Each month, Podcast Review’s staff offers recommendations on the best new podcasts to listen to. Here are our favorites for May:
History nerds, rejoice! Jill Lepore, New Yorker staff writer, Harvard professor and author of These Truths — an 800-page history of the United States that reads like a thriller — has launched a podcast with Pushkin Industries called The Last Archive. Across 10 episodes, Lepore will explore how Americans’ understandings of proof, truth and evidence have changed over time, specifically over the past 100 years. The show’s tagline “Who Killed Truth?” asks a question that has troubled many of us over the past four years, and it also gently pokes fun at the genre that made podcasting popular: true crime. Lepore does in fact approach this central question like a detective. She travels across the country to track down her sources, rooting through old newspapers and listening to hours of archival tape. As in all her reporting, Lepore’s storytelling gift is her ability to select the juiciest details. A standout example in the first episode is when she explains that the word “clue” originally meant a ball of yarn. People would unspool yarn when they walked through labyrinths, leaving behind the evidence they needed to get home.
Joining the ranks of pandemic-era podcasts, The Scaredy Cats Horror Show is a new show hosted by Alex Goldman and PJ Vogt. Alex and PJ are, of course, best known as the creators and hosts of Gimlet’s Reply All. The premise of the show is that every other week, Alex, who loves horror movies, will assign PJ, who is terrified of horror movies but wants to learn to like them, a seminal horror film to watch that the pair will then discuss. Each episode also includes a guest who is in some way connected to that week’s film. Horror fans will certainly like this podcast, but the real draw of the show is hearing 30+ minutes of friendly banter between PJ and Alex. Fans of Reply All already know how playful and entertaining their on-mic relationship is. For anyone looking to relax and laugh for a half hour during this especially stressful moment, The Scaredy Cats Horror Show provides a nice relief.
Josie Bevan’s show welcomes us into a community of self-described prison wives in the UK. Bevan’s question is what comes after the sentence for the wives and families left behind. Leading with Bevan’s own story — her husband was sent away for nine years — the scope broadens to include a variety of women and families Bevan comes to know, and how they deal with the physical and emotional separation. Prison Bag is interested in both the logistical and spiritual nightmares of staying connected to an incarcerated loved one, and demands its audience take note of the punishment governments dole out to families.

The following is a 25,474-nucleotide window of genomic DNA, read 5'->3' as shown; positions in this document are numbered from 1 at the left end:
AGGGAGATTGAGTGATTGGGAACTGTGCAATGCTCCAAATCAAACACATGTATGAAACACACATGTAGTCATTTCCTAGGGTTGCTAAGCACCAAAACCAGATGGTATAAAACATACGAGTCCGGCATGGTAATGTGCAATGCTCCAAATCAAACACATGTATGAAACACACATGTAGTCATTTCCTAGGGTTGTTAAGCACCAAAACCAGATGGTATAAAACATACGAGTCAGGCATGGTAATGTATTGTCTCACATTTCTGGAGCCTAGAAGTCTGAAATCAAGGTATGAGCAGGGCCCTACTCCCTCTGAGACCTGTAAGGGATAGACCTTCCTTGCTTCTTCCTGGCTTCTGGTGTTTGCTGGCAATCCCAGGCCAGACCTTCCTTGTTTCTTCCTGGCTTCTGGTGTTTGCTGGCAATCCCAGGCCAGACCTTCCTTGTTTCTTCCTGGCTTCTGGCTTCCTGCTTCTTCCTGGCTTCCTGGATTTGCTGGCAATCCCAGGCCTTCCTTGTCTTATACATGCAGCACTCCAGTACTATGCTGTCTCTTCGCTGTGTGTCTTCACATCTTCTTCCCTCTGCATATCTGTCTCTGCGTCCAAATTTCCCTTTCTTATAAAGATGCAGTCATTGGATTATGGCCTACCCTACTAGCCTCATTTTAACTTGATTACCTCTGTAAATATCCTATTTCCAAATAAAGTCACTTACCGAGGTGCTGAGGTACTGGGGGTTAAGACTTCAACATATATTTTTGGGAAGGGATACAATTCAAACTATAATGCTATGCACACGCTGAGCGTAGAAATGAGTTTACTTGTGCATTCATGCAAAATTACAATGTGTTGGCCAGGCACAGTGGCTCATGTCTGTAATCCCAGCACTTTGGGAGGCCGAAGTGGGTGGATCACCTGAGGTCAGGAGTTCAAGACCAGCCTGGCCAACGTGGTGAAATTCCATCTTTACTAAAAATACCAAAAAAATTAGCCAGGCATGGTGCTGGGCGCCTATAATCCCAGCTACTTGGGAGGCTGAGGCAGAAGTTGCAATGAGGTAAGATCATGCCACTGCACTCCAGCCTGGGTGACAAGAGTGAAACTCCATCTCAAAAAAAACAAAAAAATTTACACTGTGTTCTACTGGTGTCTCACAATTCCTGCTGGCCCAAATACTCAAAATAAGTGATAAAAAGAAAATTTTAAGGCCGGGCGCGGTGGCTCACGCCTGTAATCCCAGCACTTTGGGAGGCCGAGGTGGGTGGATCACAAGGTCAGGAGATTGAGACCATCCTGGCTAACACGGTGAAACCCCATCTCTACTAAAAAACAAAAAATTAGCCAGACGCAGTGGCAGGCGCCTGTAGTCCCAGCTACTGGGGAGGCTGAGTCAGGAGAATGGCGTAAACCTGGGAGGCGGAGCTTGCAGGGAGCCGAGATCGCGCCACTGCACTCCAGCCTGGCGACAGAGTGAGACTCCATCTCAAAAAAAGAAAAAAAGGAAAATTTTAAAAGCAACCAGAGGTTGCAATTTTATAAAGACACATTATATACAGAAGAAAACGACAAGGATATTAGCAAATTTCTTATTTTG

The Confessional, a new show from The Moth and PRX, is described by host Nadia Bolz-Weber as a “carwash for people’s shame and secrets.” While ostensibly another interview podcast, The Confessional is set apart by Bolz-Weber’s striking intro monologues and her guests’ willingness to open up. Bolz-Weber, a Lutheran Pastor and best-selling memoirist, is no stranger to the confessional format. So far, the show has featured probing interviews with former Westboro Baptist Church member Megan Phelps-Roper and Elle columnist R Eric Thomas, as well as Bolz-Weber speaking about her experience with addiction and how an abrupt break-up made her question her self-worth.
A self-proclaimed “autopsy of the media,” this cult podcast from hosts Christan Sager and Charlie Bennett aims to place books, movies and comics into their cultural context, forgoing the pressure to provide plot synopsis or Cliffnotes-style analysis. The show ran independently for four years until it ended this month, leaving its extensive archive available for later discovery. Supercontext is a podcast that is hard to categorize, its subjects encompassing both the indie and mainstream, albeit with a distinctly alternative slant. Much like the podcast Philosophize This! — a show similar in tone and quality — Supercontext relied on the support of its listeners. Patrons had a sizable role in determining what subjects were covered. And in return, they received a weekly bonus episode on a Stephen King novel. The show was a textbook example of how building a fanbase through authenticity is still achievable. Episode highlights include dissections of Joan Didion’s The White Album, On Moral Fiction by John Gardner, and their season on H.P. Lovecraft.
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